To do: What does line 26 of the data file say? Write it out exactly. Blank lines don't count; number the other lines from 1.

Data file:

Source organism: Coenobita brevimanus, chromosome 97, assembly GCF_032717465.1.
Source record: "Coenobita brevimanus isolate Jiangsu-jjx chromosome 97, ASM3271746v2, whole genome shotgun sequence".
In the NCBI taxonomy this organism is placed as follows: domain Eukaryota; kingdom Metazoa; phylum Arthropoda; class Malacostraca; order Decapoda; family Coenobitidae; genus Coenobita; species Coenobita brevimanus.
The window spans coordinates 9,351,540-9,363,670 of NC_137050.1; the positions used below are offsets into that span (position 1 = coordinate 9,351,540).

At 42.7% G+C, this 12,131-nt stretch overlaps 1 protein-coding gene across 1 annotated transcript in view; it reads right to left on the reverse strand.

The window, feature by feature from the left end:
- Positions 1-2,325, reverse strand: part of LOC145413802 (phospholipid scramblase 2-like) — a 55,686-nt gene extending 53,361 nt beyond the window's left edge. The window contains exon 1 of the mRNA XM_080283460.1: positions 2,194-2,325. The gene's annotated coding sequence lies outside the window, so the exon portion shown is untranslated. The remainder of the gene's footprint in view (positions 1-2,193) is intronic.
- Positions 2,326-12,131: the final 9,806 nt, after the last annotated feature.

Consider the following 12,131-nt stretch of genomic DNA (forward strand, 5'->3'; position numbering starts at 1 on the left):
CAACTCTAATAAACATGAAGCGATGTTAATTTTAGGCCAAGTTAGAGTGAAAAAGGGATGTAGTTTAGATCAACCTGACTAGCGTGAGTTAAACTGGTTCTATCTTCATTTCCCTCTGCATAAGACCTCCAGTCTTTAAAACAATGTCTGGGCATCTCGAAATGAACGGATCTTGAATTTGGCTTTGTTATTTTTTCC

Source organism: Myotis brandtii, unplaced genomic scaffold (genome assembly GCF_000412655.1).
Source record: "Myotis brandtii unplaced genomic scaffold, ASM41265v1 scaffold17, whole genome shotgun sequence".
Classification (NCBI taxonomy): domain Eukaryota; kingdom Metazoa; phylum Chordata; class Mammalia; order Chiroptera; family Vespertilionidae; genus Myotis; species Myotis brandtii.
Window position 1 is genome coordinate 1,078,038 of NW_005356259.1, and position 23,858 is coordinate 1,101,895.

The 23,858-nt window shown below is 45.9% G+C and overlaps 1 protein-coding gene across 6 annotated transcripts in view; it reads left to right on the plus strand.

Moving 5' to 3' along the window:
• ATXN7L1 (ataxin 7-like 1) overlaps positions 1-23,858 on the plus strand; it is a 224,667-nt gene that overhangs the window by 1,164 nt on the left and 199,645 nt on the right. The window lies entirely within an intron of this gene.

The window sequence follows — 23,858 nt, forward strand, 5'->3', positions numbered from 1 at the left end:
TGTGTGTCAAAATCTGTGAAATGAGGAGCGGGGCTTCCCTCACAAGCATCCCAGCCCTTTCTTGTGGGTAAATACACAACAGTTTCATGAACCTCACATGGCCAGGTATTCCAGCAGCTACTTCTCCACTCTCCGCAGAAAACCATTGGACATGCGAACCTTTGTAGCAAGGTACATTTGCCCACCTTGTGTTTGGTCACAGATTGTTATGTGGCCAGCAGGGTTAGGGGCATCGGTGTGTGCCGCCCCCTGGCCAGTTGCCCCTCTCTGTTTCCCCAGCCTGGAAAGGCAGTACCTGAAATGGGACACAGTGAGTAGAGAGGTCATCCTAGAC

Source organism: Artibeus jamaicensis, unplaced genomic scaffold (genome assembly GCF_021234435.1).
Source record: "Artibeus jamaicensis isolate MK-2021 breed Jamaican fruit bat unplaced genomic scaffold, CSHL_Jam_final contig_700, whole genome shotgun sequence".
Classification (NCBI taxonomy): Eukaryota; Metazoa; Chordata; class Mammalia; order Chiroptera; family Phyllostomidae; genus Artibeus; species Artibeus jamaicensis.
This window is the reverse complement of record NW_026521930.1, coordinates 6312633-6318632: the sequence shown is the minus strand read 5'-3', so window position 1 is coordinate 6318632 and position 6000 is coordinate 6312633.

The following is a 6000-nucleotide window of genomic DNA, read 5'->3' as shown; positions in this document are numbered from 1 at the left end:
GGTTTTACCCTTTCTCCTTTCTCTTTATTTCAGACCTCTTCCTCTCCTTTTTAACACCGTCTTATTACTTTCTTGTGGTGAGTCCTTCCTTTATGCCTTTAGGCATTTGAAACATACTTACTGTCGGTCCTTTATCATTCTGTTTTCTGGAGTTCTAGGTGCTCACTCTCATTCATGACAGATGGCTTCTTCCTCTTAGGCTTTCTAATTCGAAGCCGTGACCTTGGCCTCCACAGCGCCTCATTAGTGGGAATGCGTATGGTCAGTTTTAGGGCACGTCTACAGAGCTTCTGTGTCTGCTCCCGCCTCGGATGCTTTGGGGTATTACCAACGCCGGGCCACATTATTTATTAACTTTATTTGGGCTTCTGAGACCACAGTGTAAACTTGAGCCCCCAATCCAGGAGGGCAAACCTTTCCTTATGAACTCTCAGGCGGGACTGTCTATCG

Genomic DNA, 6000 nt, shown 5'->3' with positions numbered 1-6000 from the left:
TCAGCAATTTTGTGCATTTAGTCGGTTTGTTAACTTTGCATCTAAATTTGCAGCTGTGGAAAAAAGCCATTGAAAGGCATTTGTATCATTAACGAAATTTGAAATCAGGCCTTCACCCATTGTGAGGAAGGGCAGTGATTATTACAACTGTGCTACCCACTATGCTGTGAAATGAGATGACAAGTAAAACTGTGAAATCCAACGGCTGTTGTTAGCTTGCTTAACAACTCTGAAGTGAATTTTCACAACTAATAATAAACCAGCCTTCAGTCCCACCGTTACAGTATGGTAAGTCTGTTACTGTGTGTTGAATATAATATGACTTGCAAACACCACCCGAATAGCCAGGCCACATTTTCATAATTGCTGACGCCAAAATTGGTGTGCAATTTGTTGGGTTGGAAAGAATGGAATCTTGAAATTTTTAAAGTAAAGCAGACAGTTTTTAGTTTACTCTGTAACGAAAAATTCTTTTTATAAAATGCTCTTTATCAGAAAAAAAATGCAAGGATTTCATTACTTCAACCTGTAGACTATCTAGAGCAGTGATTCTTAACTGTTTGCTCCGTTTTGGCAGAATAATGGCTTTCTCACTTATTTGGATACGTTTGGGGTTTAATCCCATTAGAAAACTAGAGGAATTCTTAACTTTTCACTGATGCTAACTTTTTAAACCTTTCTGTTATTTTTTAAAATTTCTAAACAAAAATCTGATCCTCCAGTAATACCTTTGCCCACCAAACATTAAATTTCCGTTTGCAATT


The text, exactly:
Genomic DNA, 6000 nt, shown 5'->3' with positions numbered 1-6000 from the left: